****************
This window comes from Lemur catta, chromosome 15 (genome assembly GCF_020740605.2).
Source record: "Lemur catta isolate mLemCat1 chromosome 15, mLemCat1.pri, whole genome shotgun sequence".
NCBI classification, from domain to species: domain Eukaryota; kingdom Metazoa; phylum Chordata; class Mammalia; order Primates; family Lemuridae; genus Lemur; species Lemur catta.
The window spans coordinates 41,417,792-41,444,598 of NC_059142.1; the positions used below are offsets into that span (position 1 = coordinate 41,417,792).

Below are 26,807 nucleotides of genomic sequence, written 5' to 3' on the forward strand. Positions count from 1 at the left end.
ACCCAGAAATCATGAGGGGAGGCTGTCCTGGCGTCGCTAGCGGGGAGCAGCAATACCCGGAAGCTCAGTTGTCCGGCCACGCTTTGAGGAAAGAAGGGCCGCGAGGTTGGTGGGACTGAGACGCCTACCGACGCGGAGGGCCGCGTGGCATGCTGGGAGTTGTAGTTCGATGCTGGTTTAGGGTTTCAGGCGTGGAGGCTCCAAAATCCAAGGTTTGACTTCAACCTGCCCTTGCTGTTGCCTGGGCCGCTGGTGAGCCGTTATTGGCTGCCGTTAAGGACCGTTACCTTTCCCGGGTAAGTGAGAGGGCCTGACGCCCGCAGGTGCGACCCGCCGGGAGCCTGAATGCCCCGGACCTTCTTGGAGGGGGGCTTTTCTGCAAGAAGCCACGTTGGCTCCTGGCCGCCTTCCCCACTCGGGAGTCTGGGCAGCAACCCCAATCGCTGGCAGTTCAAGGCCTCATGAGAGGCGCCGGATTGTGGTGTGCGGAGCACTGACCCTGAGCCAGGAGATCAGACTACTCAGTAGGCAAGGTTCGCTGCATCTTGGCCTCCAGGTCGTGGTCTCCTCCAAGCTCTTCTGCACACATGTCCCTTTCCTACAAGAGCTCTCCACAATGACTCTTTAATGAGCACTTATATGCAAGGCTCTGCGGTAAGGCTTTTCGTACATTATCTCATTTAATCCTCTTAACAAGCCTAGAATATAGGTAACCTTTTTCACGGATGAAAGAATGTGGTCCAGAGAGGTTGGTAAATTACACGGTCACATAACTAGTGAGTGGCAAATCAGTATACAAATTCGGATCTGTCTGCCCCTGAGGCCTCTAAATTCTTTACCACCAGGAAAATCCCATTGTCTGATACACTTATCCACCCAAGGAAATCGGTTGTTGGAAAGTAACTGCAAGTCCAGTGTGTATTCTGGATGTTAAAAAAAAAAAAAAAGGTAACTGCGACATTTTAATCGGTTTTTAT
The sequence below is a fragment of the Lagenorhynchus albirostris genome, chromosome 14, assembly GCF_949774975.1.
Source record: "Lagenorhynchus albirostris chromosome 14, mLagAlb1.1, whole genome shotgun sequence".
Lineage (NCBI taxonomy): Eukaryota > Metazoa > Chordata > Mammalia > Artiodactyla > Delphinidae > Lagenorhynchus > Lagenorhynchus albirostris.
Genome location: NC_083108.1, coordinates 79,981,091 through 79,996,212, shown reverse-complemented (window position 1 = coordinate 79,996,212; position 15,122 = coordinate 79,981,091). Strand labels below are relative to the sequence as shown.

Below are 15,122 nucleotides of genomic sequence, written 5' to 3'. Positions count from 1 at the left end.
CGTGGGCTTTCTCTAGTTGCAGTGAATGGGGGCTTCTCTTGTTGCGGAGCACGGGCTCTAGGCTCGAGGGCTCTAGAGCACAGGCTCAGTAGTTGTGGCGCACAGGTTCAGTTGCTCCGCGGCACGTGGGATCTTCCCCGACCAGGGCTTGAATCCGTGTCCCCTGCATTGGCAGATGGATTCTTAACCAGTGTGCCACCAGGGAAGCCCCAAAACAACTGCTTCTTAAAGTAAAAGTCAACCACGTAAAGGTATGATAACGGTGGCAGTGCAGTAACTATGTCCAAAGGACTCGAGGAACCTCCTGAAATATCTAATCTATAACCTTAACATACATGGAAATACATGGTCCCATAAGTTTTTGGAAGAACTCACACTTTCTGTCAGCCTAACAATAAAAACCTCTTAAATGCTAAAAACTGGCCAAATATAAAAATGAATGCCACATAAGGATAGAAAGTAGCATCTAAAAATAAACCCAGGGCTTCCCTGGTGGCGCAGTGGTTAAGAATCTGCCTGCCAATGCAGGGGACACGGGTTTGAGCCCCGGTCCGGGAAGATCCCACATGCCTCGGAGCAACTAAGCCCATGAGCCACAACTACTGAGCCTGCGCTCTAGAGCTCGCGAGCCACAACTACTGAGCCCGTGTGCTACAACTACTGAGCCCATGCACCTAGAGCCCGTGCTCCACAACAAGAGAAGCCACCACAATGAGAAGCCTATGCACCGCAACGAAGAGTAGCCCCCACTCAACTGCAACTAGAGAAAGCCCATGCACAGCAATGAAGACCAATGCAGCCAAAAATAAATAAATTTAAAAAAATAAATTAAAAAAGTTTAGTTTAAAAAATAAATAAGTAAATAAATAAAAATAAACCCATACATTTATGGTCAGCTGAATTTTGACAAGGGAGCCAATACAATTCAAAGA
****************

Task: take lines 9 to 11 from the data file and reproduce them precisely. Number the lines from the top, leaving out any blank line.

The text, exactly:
Lineage (NCBI taxonomy): Eukaryota > Metazoa > Chordata > Mammalia > Artiodactyla > Delphinidae > Lagenorhynchus > Lagenorhynchus albirostris.
Genome location: NC_083108.1, coordinates 79,981,091 through 79,996,212, shown reverse-complemented (window position 1 = coordinate 79,996,212; position 15,122 = coordinate 79,981,091). Strand labels below are relative to the sequence as shown.

Below are 15,122 nucleotides of genomic sequence, written 5' to 3'. Positions count from 1 at the left end.